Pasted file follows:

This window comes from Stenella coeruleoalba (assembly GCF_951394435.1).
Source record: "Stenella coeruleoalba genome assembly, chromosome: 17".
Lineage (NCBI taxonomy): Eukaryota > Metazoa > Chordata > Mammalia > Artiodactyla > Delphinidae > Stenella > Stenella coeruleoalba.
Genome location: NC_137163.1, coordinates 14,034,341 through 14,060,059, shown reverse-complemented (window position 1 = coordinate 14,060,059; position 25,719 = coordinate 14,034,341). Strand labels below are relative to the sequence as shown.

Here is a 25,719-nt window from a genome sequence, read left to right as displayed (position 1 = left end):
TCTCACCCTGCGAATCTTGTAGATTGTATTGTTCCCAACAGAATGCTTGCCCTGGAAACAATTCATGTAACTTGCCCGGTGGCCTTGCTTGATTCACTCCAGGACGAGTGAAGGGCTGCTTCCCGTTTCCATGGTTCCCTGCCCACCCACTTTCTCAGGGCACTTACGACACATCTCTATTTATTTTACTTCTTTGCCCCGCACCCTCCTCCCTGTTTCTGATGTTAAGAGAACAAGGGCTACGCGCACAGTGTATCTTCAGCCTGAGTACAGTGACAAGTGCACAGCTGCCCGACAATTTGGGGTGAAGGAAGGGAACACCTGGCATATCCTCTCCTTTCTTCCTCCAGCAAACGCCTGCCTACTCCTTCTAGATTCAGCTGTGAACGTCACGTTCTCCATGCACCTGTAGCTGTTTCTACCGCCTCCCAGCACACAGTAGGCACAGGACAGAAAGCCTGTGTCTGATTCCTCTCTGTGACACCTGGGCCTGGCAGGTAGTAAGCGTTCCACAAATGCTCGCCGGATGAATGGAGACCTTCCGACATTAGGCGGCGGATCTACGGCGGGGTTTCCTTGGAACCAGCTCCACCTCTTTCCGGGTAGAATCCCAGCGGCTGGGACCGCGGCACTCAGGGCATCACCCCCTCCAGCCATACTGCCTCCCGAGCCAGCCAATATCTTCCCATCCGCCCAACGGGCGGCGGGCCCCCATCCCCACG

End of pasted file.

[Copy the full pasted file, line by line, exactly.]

This window comes from Stenella coeruleoalba (assembly GCF_951394435.1).
Source record: "Stenella coeruleoalba genome assembly, chromosome: 17".
Lineage (NCBI taxonomy): Eukaryota > Metazoa > Chordata > Mammalia > Artiodactyla > Delphinidae > Stenella > Stenella coeruleoalba.
Genome location: NC_137163.1, coordinates 14,034,341 through 14,060,059, shown reverse-complemented (window position 1 = coordinate 14,060,059; position 25,719 = coordinate 14,034,341). Strand labels below are relative to the sequence as shown.

Here is a 25,719-nt window from a genome sequence, read left to right as displayed (position 1 = left end):
TCTCACCCTGCGAATCTTGTAGATTGTATTGTTCCCAACAGAATGCTTGCCCTGGAAACAATTCATGTAACTTGCCCGGTGGCCTTGCTTGATTCACTCCAGGACGAGTGAAGGGCTGCTTCCCGTTTCCATGGTTCCCTGCCCACCCACTTTCTCAGGGCACTTACGACACATCTCTATTTATTTTACTTCTTTGCCCCGCACCCTCCTCCCTGTTTCTGATGTTAAGAGAACAAGGGCTACGCGCACAGTGTATCTTCAGCCTGAGTACAGTGACAAGTGCACAGCTGCCCGACAATTTGGGGTGAAGGAAGGGAACACCTGGCATATCCTCTCCTTTCTTCCTCCAGCAAACGCCTGCCTACTCCTTCTAGATTCAGCTGTGAACGTCACGTTCTCCATGCACCTGTAGCTGTTTCTACCGCCTCCCAGCACACAGTAGGCACAGGACAGAAAGCCTGTGTCTGATTCCTCTCTGTGACACCTGGGCCTGGCAGGTAGTAAGCGTTCCACAAATGCTCGCCGGATGAATGGAGACCTTCCGACATTAGGCGGCGGATCTACGGCGGGGTTTCCTTGGAACCAGCTCCACCTCTTTCCGGGTAGAATCCCAGCGGCTGGGACCGCGGCACTCAGGGCATCACCCCCTCCAGCCATACTGCCTCCCGAGCCAGCCAATATCTTCCCATCCGCCCAACGGGCGGCGGGCCCCCATCCCCACG